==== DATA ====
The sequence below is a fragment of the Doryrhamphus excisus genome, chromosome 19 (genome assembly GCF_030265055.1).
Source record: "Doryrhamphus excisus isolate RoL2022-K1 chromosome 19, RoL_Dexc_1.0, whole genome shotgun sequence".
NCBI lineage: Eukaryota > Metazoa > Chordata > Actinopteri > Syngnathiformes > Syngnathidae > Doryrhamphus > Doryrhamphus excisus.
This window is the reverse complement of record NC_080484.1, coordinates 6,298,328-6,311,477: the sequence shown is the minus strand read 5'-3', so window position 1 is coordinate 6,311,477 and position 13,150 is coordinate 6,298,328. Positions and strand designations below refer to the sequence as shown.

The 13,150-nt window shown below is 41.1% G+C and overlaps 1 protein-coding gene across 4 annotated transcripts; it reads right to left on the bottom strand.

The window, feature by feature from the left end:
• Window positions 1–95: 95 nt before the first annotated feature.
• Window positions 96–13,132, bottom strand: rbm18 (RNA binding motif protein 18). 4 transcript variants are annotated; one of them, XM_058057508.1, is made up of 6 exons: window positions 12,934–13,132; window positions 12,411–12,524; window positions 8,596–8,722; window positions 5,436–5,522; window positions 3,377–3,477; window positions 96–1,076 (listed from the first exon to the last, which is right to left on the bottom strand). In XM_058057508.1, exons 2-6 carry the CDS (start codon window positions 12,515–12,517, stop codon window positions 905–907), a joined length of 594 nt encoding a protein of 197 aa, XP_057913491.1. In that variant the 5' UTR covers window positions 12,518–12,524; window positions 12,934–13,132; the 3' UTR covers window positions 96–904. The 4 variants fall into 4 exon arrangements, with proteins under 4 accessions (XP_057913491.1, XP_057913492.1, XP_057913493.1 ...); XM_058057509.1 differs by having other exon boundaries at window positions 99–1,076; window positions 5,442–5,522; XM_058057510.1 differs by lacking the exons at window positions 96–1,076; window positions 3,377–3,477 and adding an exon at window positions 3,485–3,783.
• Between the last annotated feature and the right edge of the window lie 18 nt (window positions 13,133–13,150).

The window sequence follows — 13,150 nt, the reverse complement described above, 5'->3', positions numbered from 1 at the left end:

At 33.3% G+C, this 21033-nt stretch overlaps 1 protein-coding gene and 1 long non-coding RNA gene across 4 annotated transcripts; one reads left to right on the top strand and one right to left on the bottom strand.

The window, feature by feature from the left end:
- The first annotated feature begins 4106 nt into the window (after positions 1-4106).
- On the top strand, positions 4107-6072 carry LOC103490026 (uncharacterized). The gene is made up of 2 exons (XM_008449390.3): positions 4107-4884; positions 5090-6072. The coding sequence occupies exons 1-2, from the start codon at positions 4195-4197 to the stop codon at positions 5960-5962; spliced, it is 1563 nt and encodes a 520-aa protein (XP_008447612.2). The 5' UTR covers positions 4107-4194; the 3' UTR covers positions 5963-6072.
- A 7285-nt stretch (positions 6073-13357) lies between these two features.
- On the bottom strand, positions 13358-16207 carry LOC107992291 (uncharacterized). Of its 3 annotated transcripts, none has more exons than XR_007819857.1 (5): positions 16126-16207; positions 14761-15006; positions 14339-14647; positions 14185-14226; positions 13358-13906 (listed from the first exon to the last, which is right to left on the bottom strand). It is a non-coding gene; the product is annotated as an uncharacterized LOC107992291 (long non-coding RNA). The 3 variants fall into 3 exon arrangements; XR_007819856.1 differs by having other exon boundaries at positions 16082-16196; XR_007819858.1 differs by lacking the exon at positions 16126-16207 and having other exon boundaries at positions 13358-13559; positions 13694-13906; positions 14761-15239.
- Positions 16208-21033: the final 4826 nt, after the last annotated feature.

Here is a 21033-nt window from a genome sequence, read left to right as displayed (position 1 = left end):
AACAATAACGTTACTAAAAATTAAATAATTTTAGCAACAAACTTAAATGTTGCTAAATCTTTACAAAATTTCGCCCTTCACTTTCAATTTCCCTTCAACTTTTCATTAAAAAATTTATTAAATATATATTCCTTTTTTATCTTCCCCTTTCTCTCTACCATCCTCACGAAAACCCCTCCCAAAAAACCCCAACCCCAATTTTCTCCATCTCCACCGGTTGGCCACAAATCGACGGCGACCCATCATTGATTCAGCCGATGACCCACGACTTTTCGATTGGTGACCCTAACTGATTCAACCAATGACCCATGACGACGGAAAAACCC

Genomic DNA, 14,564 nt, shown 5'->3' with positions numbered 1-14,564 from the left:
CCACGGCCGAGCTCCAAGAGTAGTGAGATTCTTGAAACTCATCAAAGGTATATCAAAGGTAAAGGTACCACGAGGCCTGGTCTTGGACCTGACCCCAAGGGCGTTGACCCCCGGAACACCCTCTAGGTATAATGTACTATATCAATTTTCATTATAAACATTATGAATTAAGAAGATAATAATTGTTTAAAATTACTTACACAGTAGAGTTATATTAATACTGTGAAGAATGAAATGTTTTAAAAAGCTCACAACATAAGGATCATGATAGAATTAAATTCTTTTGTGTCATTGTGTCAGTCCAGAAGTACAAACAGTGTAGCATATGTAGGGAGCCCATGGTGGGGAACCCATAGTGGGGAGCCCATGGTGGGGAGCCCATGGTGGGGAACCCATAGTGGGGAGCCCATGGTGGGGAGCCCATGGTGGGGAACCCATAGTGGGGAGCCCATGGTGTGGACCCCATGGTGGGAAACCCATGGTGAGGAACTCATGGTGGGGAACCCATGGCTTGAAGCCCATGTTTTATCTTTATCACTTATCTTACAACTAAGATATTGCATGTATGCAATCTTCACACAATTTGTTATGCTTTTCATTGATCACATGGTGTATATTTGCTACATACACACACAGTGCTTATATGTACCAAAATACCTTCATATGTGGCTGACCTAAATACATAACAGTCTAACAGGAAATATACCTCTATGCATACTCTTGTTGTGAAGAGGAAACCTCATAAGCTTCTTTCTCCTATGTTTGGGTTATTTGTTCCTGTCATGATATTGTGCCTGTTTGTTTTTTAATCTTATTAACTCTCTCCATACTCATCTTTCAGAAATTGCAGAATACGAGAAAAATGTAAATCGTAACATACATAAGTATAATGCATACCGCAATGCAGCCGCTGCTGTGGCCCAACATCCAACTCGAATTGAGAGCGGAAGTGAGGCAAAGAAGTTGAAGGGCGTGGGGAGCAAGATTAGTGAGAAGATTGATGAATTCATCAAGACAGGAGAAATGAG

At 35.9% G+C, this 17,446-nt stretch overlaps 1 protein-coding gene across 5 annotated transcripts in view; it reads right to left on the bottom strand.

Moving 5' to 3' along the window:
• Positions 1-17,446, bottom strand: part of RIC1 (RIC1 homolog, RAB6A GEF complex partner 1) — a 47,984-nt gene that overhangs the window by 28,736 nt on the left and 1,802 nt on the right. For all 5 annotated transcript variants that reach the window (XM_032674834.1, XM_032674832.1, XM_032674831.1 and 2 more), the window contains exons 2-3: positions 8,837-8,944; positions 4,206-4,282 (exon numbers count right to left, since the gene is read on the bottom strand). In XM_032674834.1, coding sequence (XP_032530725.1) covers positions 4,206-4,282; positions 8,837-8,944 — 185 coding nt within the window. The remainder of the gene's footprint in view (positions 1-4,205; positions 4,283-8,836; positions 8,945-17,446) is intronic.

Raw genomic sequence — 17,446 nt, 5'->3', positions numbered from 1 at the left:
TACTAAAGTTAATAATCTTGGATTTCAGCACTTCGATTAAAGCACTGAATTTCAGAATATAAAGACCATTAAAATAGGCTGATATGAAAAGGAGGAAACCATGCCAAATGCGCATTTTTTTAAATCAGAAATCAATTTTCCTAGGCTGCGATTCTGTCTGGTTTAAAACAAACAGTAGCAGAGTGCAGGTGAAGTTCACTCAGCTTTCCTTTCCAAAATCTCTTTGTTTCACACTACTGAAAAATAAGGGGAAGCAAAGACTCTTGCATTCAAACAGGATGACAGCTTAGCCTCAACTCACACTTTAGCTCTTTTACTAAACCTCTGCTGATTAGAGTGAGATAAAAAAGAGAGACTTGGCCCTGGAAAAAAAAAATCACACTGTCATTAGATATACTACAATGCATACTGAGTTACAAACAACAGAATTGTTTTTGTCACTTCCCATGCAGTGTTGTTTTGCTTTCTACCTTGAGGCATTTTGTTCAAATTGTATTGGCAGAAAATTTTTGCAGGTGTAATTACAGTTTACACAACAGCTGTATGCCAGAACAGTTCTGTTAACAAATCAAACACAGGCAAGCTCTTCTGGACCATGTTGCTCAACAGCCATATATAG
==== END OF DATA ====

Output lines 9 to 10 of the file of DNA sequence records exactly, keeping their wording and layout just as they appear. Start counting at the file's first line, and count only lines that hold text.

• Between the last annotated feature and the right edge of the window lie 18 nt (window positions 13,133–13,150).

The window sequence follows — 13,150 nt, the reverse complement described above, 5'->3', positions numbered from 1 at the left end: